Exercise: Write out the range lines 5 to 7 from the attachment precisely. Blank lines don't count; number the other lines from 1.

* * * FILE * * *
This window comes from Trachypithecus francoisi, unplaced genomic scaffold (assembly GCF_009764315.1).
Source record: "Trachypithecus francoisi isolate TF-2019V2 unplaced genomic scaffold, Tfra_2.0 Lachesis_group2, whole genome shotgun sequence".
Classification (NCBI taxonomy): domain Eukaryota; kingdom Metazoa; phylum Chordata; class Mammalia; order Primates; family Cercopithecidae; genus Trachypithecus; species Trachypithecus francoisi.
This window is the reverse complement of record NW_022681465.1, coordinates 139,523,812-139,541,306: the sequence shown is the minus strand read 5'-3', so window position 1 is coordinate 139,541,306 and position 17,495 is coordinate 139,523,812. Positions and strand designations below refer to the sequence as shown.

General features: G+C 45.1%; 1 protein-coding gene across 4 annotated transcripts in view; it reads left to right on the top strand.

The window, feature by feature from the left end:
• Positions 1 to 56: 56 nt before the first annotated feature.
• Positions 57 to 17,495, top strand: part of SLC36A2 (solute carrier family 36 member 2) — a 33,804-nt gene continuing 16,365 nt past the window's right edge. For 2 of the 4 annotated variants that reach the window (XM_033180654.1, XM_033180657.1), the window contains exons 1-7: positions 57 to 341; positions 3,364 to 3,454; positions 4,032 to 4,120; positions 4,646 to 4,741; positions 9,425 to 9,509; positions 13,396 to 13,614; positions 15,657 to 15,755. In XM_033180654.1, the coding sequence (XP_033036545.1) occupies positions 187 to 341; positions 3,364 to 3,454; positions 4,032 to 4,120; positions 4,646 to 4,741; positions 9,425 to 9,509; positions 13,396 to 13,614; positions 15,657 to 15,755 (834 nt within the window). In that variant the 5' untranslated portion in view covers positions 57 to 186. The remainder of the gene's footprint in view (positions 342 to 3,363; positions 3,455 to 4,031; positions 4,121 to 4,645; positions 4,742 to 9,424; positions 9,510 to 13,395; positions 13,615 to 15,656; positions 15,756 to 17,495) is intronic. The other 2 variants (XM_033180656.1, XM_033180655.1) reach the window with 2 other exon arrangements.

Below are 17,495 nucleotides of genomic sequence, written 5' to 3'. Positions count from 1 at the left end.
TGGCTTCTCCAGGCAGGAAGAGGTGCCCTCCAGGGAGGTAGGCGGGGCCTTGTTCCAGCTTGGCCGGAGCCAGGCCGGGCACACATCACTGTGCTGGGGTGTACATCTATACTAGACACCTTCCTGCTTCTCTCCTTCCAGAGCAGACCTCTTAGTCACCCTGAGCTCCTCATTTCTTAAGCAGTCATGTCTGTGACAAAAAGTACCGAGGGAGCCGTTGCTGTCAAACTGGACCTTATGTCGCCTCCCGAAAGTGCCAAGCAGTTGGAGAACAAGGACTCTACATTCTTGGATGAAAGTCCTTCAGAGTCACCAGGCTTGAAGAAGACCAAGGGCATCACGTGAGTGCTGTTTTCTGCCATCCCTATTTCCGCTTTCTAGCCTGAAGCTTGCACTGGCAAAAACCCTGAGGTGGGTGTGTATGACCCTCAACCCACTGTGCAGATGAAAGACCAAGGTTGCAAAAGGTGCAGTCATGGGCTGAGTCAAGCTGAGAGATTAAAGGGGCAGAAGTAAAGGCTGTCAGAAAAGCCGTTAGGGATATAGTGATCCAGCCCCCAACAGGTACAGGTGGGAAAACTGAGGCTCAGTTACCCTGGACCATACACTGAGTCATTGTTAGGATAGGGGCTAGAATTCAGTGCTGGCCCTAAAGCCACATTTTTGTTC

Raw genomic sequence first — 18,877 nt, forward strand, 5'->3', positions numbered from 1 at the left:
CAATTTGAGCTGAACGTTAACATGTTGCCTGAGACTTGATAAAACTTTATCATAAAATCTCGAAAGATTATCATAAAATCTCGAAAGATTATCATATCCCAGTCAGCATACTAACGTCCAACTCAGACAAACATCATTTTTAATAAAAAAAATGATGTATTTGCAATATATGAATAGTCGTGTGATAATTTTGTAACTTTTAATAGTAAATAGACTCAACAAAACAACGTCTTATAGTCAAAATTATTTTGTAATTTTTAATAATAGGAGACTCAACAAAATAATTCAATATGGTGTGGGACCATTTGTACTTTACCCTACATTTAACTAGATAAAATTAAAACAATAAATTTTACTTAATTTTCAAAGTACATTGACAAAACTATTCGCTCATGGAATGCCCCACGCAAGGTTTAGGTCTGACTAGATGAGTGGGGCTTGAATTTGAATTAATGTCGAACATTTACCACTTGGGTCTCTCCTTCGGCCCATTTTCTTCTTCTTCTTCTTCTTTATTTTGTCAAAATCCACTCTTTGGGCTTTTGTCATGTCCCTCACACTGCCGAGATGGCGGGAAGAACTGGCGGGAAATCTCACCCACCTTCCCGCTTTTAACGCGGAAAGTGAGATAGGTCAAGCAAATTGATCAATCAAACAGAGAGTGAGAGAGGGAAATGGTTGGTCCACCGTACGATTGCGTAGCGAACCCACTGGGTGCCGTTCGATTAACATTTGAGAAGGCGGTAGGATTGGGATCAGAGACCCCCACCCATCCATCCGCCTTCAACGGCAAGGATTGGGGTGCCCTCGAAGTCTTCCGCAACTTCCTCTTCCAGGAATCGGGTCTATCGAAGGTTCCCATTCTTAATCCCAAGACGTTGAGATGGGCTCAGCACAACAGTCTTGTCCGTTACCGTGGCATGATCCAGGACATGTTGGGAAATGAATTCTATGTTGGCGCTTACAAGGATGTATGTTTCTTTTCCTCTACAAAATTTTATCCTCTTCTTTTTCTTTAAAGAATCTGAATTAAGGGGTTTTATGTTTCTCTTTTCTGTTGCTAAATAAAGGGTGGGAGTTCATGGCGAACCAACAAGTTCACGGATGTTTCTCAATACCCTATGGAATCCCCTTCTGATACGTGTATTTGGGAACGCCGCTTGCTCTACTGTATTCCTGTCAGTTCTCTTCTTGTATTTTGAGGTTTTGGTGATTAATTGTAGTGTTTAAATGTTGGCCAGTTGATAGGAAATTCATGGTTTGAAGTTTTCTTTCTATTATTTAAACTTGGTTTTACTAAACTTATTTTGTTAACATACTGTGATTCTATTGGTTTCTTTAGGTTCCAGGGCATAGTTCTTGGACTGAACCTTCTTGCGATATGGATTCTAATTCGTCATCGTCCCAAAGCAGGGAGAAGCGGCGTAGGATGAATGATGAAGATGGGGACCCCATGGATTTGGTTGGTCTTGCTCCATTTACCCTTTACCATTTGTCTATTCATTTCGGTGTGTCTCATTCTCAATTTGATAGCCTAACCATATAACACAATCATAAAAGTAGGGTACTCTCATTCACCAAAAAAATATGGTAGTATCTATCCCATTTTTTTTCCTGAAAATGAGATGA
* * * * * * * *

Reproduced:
General features: G+C 45.1%; 1 protein-coding gene across 4 annotated transcripts in view; it reads left to right on the top strand.

The window, feature by feature from the left end:
• Positions 1 to 56: 56 nt before the first annotated feature.